Congresswoman Escobar Testimony Before the House Transportation and Infrastructure Subcommittee on Water Resources and Environment
Washington, February 27, 2020
(Washington, D.C.) – Congresswoman Veronica Escobar (TX-16), testified before the House Transportation and Infrastructure Subcommittee on Water Resources and Environment at today’s Member Day hearing.
Congresswoman Escobar highlighted El Paso’s priorities for the reauthorization of the Water Resources Development Act (WRDA) of 2020. The WRDA is essential to our country’s water infrastructure and provides the legislative authority for water resources development projects and studies carried out by the U.S. Army Corps of Engineers. Click here to watch a video of her remarks and read her written testimony as submitted to Committee below:
Thank you Chairwoman Napolitano and Ranking Member Westerman. I look forward to highlighting water infrastructure priorities for my constituents in El Paso, Texas as the Committee considers a reauthorization of the Water Resources Development Act (WRDA).
El Paso is a vibrant community in the Chihuahuan desert, situated in the westernmost part of Texas. We are fortunate to have the Franklin Mountains in the heart of our city. However, whenever we receive large amounts of rain, stormwater runoff from the mountains routinely floods parts of our community. Flash floods are not uncommon during the storm season and water speeds can reach up to 20 feet per second. In 2006, our community received a record amount of rain that caused over $315 million in damages to homes and businesses. Since then, El Paso Water, our local water utility, has taken on several projects to improve our stormwater system and update flood controls.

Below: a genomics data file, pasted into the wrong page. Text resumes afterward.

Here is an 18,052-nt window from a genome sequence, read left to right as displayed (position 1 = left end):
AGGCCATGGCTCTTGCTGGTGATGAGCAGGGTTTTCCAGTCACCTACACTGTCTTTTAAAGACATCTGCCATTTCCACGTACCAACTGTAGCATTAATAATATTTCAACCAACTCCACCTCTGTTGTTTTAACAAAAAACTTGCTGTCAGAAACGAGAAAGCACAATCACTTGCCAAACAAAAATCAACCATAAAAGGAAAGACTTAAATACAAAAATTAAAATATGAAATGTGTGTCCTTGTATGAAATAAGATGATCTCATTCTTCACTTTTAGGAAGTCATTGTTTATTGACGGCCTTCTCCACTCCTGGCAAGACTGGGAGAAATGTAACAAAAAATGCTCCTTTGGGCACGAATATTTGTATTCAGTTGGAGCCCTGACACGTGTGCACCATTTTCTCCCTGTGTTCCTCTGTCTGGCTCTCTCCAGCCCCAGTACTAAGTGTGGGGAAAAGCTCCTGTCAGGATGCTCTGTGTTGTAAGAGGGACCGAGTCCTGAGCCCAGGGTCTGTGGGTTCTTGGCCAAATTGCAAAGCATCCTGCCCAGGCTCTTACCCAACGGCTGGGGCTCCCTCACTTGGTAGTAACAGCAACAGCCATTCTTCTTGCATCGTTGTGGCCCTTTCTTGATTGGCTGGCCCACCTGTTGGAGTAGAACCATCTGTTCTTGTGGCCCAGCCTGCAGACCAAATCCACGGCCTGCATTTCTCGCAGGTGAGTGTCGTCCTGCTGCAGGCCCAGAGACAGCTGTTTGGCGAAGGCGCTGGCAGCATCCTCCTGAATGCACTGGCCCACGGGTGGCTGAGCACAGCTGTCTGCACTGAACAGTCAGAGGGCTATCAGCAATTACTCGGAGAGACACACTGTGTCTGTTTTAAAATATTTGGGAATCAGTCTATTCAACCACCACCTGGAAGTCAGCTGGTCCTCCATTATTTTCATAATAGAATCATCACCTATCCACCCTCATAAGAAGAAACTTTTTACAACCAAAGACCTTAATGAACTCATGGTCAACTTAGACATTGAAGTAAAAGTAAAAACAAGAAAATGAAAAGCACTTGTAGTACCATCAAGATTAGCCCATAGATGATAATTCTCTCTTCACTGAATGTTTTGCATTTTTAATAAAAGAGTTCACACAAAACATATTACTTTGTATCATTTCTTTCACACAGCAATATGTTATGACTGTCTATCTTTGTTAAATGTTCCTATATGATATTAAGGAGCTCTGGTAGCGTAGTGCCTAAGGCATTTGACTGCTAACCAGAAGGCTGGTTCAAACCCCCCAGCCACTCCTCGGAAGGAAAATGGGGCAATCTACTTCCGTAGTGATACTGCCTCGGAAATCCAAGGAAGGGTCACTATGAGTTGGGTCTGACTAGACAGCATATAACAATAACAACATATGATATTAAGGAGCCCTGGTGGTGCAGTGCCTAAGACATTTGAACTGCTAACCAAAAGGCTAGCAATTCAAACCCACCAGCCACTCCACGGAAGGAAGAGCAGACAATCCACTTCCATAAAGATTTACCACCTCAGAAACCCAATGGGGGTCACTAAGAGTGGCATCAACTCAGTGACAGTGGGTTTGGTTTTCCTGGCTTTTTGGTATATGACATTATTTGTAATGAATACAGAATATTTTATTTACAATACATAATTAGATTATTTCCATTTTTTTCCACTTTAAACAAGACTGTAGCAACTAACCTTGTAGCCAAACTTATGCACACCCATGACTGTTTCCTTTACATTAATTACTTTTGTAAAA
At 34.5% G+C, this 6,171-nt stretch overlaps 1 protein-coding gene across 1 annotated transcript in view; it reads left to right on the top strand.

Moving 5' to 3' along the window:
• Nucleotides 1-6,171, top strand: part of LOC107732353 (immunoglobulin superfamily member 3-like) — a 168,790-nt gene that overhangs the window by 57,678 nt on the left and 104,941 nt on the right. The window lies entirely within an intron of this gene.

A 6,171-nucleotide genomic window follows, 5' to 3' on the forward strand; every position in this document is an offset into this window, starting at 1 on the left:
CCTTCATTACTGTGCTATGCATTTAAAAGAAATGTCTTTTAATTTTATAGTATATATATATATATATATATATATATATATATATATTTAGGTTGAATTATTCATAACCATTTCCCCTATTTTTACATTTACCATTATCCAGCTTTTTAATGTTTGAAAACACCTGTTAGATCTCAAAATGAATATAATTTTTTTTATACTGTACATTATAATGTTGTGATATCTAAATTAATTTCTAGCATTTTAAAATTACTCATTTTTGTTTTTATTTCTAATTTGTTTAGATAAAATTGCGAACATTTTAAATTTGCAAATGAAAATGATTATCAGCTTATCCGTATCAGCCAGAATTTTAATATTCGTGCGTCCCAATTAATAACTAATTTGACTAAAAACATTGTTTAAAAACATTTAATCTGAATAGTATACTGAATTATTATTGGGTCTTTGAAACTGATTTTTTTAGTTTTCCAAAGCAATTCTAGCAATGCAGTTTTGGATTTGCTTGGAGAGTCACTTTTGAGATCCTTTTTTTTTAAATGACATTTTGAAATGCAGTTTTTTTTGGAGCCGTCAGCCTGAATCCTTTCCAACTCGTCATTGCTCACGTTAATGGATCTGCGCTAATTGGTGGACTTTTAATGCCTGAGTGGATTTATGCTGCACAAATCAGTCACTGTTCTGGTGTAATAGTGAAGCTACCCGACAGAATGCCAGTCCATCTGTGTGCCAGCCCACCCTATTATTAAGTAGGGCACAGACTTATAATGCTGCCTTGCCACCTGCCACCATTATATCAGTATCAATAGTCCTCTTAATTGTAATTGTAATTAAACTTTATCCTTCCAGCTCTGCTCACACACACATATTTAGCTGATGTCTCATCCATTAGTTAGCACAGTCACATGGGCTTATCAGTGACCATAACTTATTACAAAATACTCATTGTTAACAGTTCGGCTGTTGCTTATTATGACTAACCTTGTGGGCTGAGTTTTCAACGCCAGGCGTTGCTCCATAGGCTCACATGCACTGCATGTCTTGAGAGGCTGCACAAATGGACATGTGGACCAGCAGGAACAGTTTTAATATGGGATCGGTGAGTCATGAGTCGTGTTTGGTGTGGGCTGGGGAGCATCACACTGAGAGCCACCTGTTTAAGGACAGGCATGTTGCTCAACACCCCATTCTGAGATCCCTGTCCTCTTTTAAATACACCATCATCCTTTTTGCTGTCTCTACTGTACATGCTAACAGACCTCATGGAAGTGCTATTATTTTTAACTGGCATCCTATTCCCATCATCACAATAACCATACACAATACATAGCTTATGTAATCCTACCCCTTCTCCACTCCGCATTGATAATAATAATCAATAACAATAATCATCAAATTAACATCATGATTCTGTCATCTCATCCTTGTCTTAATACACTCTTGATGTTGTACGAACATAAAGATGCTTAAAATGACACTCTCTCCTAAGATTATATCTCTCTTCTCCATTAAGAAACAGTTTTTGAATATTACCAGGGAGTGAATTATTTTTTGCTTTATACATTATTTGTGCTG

The utility developed a Stormwater Master Plan containing these projects, many of which received funds through WRDA. Within the first three years of this plan, more than 50 percent of our city’s flood risk was addressed or reduced. It is my hope that we can continue to build on that progress with the upcoming WRDA reauthorization by including project modifications El Paso Water has proposed to the Army Corps of Engineers under section 7001 of WRDA.
In addition to addressing our stormwater systems, El Paso Water has taken great strides to think ahead when it comes to wastewater. El Paso Water treats an average of 55 million gallons of wastewater per day for over 220,000 El Pasoans. El Paso Water has over 2,300 miles of wastewater lines carrying wastewater to treatment plants across the county. These treatment plants then send close to 6 million gallons of reclaimed water per day to irrigate crops and landscapes.
Additionally, El Paso Water maintains a diverse water portfolio because we live in a desert environment. This portfolio has become even more important as we face the existential threat of the climate crisis. The Rio Grande, which can typically supply as much as half of our city’s water needs, has seen its water level drop as temperatures have risen. One solution El Paso Water has pioneered has been treating our wastewater to drinking water standards. This water is then used to recharge the Hueco Bolson aquifer to replenish our water supply. WRDA funds have been critical to my community’s ability to bolster our wastewater infrastructure and continued funding will allow us to expand services to different parts of the community.